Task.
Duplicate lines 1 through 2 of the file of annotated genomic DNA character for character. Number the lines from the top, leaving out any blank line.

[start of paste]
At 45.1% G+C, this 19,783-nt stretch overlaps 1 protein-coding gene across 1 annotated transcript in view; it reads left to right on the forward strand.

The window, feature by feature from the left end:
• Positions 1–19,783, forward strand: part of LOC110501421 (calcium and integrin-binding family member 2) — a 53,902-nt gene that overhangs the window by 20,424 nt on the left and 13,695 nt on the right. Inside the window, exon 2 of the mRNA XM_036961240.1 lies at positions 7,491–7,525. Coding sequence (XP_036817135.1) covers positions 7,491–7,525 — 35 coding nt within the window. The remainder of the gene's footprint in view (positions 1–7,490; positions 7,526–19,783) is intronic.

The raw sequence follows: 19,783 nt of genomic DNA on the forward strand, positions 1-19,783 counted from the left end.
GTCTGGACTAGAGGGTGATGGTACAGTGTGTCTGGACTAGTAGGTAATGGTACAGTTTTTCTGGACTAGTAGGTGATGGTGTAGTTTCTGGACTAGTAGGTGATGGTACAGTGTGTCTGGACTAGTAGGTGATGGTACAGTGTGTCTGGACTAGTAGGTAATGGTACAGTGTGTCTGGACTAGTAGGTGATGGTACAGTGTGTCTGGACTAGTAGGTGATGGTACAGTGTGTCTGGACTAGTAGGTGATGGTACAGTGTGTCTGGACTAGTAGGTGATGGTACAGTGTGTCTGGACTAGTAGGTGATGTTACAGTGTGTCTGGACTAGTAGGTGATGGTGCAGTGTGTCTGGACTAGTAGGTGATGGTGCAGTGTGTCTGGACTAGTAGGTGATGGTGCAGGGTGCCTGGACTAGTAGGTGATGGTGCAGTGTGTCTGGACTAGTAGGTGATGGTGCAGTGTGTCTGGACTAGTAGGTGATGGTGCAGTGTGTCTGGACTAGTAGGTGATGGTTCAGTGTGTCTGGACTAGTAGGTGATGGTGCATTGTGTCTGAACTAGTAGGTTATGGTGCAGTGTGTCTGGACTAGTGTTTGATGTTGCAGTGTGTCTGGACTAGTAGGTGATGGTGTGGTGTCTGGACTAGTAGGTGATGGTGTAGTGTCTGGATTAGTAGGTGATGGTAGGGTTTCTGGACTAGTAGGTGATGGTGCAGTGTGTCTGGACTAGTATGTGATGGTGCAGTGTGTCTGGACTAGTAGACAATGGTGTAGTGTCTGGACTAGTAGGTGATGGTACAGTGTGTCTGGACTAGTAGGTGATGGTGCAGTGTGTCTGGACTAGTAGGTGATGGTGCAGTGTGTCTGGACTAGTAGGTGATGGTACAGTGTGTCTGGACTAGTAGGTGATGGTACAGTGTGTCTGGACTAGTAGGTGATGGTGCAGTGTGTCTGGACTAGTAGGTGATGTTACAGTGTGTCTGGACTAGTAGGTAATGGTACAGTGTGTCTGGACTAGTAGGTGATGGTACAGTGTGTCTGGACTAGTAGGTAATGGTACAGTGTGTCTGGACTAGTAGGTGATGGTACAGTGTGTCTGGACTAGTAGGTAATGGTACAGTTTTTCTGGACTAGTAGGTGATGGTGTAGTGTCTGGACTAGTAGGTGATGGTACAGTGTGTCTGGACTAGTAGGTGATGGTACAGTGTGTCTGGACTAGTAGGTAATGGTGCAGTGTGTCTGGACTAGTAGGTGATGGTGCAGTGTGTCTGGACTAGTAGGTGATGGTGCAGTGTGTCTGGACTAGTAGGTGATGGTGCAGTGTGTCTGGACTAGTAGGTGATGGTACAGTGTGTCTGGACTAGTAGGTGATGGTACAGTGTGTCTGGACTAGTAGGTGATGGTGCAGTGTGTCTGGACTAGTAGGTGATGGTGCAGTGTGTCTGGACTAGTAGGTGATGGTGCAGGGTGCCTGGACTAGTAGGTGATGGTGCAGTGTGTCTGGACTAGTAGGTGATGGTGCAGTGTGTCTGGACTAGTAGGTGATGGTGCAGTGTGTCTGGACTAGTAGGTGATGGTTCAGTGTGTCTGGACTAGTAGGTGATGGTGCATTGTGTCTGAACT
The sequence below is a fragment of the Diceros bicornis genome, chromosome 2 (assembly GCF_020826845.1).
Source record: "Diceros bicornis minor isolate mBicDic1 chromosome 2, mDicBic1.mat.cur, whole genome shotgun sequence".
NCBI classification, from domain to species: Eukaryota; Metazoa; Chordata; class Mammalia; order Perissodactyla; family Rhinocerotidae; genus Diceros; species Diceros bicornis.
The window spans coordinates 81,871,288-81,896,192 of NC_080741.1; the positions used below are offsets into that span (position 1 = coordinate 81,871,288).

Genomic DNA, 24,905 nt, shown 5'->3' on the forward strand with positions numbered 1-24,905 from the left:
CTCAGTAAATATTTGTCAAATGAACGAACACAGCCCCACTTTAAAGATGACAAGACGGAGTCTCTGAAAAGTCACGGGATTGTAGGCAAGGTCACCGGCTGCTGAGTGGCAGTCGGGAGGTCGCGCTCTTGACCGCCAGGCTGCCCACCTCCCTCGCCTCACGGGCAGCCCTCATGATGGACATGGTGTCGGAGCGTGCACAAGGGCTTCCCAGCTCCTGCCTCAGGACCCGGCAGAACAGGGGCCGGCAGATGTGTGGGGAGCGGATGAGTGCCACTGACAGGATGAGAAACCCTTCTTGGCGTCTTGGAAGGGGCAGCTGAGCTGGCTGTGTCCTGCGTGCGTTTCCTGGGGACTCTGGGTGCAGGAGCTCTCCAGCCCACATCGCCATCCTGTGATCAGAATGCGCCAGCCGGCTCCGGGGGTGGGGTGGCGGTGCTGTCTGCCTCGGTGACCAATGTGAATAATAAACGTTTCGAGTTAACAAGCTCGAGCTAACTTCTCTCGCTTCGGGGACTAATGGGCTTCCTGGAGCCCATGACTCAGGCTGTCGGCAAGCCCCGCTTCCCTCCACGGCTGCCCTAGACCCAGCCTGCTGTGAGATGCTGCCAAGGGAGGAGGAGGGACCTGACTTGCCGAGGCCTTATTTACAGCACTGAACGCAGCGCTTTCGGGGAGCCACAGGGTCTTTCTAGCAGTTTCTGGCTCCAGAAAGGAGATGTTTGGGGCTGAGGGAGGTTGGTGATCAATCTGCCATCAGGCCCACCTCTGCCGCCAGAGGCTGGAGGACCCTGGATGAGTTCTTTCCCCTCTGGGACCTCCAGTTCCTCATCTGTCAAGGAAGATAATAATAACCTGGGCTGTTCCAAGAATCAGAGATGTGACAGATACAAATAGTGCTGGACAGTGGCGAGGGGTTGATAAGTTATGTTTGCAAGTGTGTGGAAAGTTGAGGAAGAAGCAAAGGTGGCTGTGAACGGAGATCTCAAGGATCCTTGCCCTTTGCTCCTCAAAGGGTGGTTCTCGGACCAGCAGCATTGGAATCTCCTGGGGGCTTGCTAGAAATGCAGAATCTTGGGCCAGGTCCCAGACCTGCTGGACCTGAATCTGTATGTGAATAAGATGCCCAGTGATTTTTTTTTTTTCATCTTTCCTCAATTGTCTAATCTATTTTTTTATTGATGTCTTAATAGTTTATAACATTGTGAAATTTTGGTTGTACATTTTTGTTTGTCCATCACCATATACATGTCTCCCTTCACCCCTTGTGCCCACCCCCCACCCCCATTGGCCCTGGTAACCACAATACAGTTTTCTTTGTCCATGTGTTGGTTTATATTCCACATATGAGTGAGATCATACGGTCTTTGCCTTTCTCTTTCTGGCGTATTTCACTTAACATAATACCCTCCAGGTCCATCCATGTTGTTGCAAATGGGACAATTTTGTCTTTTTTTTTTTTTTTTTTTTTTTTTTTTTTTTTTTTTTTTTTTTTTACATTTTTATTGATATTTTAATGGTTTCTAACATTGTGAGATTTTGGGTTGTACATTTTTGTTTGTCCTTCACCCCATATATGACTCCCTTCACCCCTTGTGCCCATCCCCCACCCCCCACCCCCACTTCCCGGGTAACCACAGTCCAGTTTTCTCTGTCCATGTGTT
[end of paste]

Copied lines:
At 45.1% G+C, this 19,783-nt stretch overlaps 1 protein-coding gene across 1 annotated transcript in view; it reads left to right on the forward strand.

The window, feature by feature from the left end: